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A journal of science, thought, and action.

Ice Age Deglaciation

27

Jun

2017

Ice Age Deglaciation

The end of the Ice Age has been reconstructed.

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Ecology Restored One Tree At A Time

26

Jun

2017

Ecology Restored One Tree At A Time

Ecological restoration made easy, a playbook.

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The Conservation Alliance

Archive Highlights

Grass-fed Meat Sequesters Carbon?

Grass-fed Meat Sequesters Carbon?

By Reilly CappsIt's possible that certain kinds of meat might not be quite so bad. Animals can be part of a climate solution. “If...

3 Jul 2013

Video Highlights

Recent Archive Highlights

The Colours of Australia are Fading

The Colours of Australia are Fading 2 June 2017

The Colours of Australia are Fading

Major changes have occurred recently to Australian forests.

Super Coral...a Super Hero?

Super Coral...a Super Hero? 26 May 2017

Super Coral...a Super Hero?

Heat-tolerant corals may help reef restoration.

Replanting Corals

Replanting Corals 17 May 2017

Replanting Corals

Some people are taking positive action today to reverse the damage caused by climate change and building resilience for tomorrow.

A Monumental President

A Monumental President 16 May 2017

A Monumental President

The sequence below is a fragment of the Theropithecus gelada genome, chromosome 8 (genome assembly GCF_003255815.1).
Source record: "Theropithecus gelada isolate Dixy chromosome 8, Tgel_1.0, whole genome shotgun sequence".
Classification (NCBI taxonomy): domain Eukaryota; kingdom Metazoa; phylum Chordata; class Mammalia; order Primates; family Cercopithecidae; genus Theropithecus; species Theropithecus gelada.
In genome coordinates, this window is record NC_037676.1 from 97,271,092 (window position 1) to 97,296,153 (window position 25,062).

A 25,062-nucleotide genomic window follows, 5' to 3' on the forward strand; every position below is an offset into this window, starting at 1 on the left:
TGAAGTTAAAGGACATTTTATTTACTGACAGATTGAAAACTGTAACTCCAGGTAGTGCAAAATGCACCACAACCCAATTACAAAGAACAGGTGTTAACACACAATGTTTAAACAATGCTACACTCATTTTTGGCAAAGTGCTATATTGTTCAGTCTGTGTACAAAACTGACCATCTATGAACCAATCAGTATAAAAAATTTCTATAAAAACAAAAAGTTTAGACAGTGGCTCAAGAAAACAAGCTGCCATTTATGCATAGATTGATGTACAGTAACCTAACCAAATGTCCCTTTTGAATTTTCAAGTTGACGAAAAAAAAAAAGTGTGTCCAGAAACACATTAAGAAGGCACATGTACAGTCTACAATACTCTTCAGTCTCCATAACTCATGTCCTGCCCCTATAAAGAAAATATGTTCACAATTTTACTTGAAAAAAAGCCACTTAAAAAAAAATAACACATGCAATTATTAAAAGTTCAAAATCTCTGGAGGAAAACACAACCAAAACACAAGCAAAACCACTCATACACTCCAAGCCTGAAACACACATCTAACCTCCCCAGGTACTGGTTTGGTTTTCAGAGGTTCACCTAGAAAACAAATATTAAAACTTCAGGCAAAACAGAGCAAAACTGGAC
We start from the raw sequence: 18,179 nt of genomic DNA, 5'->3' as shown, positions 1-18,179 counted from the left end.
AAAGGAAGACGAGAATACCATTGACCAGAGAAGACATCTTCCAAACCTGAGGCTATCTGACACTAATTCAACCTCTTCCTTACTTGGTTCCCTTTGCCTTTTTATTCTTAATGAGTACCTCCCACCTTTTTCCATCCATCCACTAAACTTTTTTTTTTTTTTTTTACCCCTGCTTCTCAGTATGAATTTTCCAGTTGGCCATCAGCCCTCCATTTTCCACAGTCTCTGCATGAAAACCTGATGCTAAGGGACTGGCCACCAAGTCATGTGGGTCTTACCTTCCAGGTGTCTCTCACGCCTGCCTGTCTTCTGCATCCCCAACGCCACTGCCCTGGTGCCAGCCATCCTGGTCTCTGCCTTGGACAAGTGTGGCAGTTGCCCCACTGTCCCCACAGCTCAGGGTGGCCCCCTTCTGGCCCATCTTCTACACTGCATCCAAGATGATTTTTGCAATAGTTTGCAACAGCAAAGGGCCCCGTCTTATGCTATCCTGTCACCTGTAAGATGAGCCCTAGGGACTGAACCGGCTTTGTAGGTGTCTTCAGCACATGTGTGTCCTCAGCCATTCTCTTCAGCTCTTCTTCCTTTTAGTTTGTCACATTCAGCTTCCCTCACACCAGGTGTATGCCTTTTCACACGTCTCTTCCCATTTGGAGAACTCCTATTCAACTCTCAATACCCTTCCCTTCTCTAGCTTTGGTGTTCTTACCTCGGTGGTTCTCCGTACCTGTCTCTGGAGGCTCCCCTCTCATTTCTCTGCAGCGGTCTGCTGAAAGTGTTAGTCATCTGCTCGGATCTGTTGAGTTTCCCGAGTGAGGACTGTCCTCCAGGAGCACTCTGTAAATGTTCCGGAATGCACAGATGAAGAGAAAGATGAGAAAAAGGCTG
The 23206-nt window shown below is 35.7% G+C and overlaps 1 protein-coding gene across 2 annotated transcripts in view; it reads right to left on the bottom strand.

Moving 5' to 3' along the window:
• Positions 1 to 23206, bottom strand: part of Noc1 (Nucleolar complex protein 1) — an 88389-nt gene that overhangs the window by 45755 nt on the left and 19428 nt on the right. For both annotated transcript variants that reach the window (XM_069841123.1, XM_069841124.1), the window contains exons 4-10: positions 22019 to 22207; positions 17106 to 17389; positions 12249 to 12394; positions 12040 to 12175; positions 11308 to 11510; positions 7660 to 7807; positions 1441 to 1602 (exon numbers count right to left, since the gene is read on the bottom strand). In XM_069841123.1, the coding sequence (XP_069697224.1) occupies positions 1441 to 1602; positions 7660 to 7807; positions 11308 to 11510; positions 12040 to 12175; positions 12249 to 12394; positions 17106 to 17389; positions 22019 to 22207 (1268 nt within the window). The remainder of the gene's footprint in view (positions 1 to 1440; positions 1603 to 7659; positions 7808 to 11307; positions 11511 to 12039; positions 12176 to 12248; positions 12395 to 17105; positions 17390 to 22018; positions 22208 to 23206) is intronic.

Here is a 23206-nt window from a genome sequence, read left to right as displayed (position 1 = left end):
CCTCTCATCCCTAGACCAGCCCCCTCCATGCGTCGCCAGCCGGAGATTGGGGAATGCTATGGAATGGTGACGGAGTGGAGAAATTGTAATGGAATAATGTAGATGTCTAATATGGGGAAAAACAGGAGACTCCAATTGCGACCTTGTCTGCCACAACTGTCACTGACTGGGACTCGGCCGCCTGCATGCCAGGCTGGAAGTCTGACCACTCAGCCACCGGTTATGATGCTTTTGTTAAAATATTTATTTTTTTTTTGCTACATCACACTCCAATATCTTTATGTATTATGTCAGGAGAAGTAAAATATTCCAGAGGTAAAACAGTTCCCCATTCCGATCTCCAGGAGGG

Two new national monuments were designated.

Coral Reef Update, 3

Coral Reef Update, 3 18 March 2017

Coral Reef Update, 3

Explaining the biology and consequences of coral bleaching.

Supporting Environmental Work

Supporting Environmental Work 1 April 2016

Supporting Environmental Work

April campaign to We Keep it Wild and support The Conservation Alliance.

Super Storm

All climate change models predict an increase and frequency of extreme weather events due to a warming atmosphere that can hold more moisture. When three weather systems merge, “super-storm” Sandy is the result. There may many more to come. Super-storm Sandy from Space (credit: NASA) WHB
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Triple Threat

Hurricane Sandy is a triple threat of a storm. Combining high winds, heavy rains, and surging tides, the monster storm has begun to slam into the eastern USA. Sandy’s impacts could be immense. NASA released an impressive time-lapse animation today that shows the convergence of three air masses: the tropical storm system (Sandy) from the south merging with two cold air masses moving from the west and down from the north to create the monster hybrid storm. Hurricane Sandy Prowls ...
  • 2312

Ghost Orchid

Orchids come in all shapes, sizes, and forms. Here is a very tiny species---less than 3” tall---native to woodlands and stream-bank forests of tropical Africa. This orchid species lacks chlorophyll and requires a persistent root-fungus relationship throughout its development and flowering to obtain required nutrients for growth. Such plants are know as saprophytes. Despite its small size and no green leaves, the flowers are strongly lemon scented. Here are two photos of this ghostly orchid ...
  • 3786

Poor Monkey